Vice Presidential Debate Time: VP Debate Prediction is That Voters Will Hate Paul Ryan Policies


Tonight is the first and only vice presidential debate of the 2012 election cycle. Vice President Joe Biden and Congressman Paul Ryan will meet at Centre College in Danville, Kentucky at 9pm Thursday night. Democrats are hoping that Biden can rejuvenate Barack Obama's campaign after Obama turned in a poor debate performance against Mitt Romney in Denver last week. You read that correctly. Right now, Democrats are relying on Joe Biden to breathe life back into this campaign. 

Let's just put it out there: this debate is not going to be exciting, unless of course you play PolicyMic's official 2012 Vice Presidential Debate Drinking Game, or follow our entertaining live coverage. In fact, here's a dirty little secret which you likely already know: this debate will be as impactful as the NFL Draft's Mr. Irrelevant — the player selected dead last in the draft each April. (Apologies to the fleet-footed Chandler Harnish of the Indianapolis Colts. Look at it this way, you can always look to Ryan Succop for inspiration!) 

Not that it really matters all that much, but Biden's polling numbers are poor. Fifty-one percent of Americans view the vice president unfavorably, while only 39% view him favorably. The lesser-known Ryan's numbers, meanwhile, are 44% favorable to 40% unfavorable. Just wait until the remaining 16% who aren't sure find out that Ryan wants to destroy Medicare. 

Just as egregious as Ryan's plan to eliminate Medicare (and I'll get to that in a moment), is the fact that he is a total fraud. For all his preachments about fiscal responsibility and the need to have "an adult conversation" about the nation's deficits, Ryan spent the last decade helping to blow the national debt up to cosmic proportions. He voted for both rounds of the Bush tax cuts, the Iraq war resolution, numerous war appropriations bills, the Medicare Prescription Drug, Improvement and Modernization Act, and the most anti-Tea Party piece of legislation to come down the pike since the Federal Reserve Act of 1913 — the Troubled Asset Relief Program bank bailout.

On top of that, Ryan's proposal are actually incredibly unpopular. 

Ryan has called his "Path to Prosperity" budget proposal a "moral obligation" that must be implemented to fix the country's finances. The plan is aggressively regressive, as it resembles the budget of a banana republic desperate to attract foreign investment, more than that of a functioning democracy. Most notably, the budget:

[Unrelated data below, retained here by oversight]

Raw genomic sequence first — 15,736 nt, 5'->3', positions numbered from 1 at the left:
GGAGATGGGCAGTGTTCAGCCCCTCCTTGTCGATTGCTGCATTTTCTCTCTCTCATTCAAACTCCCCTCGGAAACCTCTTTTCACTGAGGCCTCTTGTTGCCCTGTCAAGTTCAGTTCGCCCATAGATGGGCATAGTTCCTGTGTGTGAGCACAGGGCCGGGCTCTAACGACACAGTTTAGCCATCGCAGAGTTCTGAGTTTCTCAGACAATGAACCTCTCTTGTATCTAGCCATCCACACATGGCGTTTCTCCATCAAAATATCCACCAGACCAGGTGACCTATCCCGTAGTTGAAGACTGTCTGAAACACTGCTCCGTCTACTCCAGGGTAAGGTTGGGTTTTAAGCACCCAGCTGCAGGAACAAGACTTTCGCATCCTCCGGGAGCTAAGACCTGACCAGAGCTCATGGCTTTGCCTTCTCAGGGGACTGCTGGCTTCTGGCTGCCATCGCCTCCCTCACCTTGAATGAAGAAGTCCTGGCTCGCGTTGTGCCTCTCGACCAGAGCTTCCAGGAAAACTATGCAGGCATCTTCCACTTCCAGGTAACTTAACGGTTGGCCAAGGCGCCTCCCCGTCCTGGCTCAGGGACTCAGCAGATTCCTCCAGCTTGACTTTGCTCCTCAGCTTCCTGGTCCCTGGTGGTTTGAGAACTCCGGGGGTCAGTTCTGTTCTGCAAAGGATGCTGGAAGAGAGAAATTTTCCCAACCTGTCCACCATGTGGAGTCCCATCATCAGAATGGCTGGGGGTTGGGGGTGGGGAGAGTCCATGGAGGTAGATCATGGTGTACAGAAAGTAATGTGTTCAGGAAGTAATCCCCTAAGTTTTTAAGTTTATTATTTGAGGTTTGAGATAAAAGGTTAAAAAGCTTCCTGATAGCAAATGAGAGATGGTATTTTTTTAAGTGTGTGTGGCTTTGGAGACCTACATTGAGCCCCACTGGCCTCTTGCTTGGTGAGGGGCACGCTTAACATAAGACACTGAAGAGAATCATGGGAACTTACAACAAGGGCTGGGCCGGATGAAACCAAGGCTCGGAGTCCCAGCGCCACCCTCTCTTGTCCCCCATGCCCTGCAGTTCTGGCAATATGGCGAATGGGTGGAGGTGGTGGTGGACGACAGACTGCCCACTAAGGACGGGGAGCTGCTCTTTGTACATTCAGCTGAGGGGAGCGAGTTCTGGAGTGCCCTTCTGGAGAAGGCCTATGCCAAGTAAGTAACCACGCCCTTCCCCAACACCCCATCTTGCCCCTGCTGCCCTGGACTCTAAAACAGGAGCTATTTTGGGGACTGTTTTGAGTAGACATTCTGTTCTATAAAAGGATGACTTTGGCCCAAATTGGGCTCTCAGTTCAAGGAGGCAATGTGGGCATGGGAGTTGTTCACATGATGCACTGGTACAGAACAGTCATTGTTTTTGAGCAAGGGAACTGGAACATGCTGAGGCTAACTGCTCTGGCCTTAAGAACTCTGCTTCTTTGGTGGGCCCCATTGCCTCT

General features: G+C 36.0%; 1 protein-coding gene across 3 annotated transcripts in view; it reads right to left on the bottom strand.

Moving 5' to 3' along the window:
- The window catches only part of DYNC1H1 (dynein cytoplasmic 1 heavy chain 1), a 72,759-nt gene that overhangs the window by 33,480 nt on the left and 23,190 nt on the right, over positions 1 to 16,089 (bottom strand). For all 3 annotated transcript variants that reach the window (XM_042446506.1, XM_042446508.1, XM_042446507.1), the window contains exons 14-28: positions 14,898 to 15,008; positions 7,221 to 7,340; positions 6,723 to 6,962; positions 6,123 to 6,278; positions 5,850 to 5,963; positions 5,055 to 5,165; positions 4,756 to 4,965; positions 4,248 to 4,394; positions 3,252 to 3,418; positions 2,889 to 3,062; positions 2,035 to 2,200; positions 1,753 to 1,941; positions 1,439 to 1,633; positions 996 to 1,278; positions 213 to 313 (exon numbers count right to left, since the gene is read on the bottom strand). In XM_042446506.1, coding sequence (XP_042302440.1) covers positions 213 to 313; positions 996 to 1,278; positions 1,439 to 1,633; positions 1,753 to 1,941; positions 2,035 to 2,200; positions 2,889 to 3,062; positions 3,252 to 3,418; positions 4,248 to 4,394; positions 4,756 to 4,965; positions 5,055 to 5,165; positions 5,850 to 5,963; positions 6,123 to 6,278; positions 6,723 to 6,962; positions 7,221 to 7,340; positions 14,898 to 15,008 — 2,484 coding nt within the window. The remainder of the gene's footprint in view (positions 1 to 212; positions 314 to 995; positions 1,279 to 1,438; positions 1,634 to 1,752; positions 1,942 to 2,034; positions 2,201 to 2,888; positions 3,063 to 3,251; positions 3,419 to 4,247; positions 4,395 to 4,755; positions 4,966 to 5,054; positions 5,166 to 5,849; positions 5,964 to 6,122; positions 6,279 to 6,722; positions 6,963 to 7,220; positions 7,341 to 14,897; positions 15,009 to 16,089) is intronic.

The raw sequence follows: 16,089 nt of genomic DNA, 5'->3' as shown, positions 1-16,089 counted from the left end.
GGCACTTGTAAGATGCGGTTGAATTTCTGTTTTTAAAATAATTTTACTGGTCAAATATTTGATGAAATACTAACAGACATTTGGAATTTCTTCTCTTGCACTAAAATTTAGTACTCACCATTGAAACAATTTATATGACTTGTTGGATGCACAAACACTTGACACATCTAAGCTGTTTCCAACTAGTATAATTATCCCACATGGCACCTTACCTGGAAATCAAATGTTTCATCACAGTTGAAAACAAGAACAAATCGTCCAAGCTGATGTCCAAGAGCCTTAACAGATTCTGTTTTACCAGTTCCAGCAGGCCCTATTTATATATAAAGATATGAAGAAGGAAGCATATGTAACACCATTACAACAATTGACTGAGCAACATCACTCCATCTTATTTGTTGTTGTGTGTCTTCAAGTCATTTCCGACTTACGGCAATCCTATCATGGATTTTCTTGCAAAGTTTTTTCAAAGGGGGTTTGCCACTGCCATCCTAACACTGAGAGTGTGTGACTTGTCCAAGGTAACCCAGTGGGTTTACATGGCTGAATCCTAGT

Eliminates Medicare by converting it into a sliding scale voucher system.

Cuts Medicaid spending by turning it into a block grant program that will hammer states

Lowers the corporate tax rate to 25% and consolidates the current six individual income brackets into two, 25% and 10%

Cuts Pell (college) grants

Broadens the tax base, ensuring that more people will pay federal income taxes, i.e., raises taxes on that   47% that Mitt Romney was talking about. 

How do the American people feel about this? No major polls have been taken on these subjects since Ryan introduced his budget for this year, but one imagines public opinion is hardly much different from what it was less than a year ago when an ABC News/ Washington Post poll showed large majorities at odds with major provisions from Ryan’s very similar 2011 budget.

In that poll, 69% opposed any cuts to Medicaid, with 52% strongly opposing them; 78% opposed cuts to Medicare, with 65% strongly opposing them; 65% also opposed any changes to the program; 72% favored raising taxes on annual incomes of $250,000 or more, with 54% strongly supporting them.

None of this is to say the country should be run in exact accordance with majority opinion, but the fact is that Paul Ryan's and Mitt Romney's policy prescriptions are far to the right of what the American public is willing to accept.